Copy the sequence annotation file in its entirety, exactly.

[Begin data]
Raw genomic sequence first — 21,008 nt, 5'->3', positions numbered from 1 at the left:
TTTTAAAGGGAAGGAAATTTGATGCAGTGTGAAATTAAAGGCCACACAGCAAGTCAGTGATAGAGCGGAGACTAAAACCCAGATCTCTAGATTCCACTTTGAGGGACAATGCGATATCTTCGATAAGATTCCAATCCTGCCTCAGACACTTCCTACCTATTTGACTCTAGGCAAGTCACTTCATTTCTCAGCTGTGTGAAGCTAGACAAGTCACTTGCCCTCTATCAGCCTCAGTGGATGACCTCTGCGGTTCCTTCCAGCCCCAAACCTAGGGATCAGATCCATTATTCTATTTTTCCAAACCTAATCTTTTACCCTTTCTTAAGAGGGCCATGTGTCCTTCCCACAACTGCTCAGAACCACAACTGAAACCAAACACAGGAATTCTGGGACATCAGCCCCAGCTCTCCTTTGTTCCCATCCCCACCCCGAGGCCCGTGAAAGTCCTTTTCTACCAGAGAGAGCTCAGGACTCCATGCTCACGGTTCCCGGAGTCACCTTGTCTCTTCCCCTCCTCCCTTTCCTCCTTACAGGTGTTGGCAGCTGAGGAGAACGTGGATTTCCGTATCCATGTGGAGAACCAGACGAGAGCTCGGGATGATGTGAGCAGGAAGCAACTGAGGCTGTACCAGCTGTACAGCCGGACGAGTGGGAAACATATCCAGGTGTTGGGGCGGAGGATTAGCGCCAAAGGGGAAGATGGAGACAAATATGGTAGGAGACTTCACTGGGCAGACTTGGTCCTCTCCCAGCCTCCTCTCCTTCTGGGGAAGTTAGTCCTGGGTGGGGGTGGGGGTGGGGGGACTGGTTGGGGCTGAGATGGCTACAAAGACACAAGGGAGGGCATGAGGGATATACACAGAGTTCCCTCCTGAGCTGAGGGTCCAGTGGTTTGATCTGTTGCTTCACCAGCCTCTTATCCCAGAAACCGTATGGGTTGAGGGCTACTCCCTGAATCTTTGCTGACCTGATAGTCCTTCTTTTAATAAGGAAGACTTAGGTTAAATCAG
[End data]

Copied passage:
Raw genomic sequence first — 21,008 nt, 5'->3', positions numbered from 1 at the left:
TTTTAAAGGGAAGGAAATTTGATGCAGTGTGAAATTAAAGGCCACACAGCAAGTCAGTGATAGAGCGGAGACTAAAACCCAGATCTCTAGATTCCACTTTGAGGGACAATGCGATATCTTCGATAAGATTCCAATCCTGCCTCAGACACTTCCTACCTATTTGACTCTAGGCAAGTCACTTCATTTCTCAGCTGTGTGAAGCTAGACAAGTCACTTGCCCTCTATCAGCCTCAGTGGATGACCTCTGCGGTTCCTTCCAGCCCCAAACCTAGGGATCAGATCCATTATTCTATTTTTCCAAACCTAATCTTTTACCCTTTCTTAAGAGGGCCATGTGTCCTTCCCACAACTGCTCAGAACCACAACTGAAACCAAACACAGGAATTCTGGGACATCAGCCCCAGCTCTCCTTTGTTCCCATCCCCACCCCGAGGCCCGTGAAAGTCCTTTTCTACCAGAGAGAGCTCAGGACTCCATGCTCACGGTTCCCGGAGTCACCTTGTCTCTTCCCCTCCTCCCTTTCCTCCTTACAGGTGTTGGCAGCTGAGGAGAACGTGGATTTCCGTATCCATGTGGAGAACCAGACGAGAGCTCGGGATGATGTGAGCAGGAAGCAACTGAGGCTGTACCAGCTGTACAGCCGGACGAGTGGGAAACATATCCAGGTGTTGGGGCGGAGGATTAGCGCCAAAGGGGAAGATGGAGACAAATATGGTAGGAGACTTCACTGGGCAGACTTGGTCCTCTCCCAGCCTCCTCTCCTTCTGGGGAAGTTAGTCCTGGGTGGGGGTGGGGGTGGGGGGACTGGTTGGGGCTGAGATGGCTACAAAGACACAAGGGAGGGCATGAGGGATATACACAGAGTTCCCTCCTGAGCTGAGGGTCCAGTGGTTTGATCTGTTGCTTCACCAGCCTCTTATCCCAGAAACCGTATGGGTTGAGGGCTACTCCCTGAATCTTTGCTGACCTGATAGTCCTTCTTTTAATAAGGAAGACTTAGGTTAAATCAG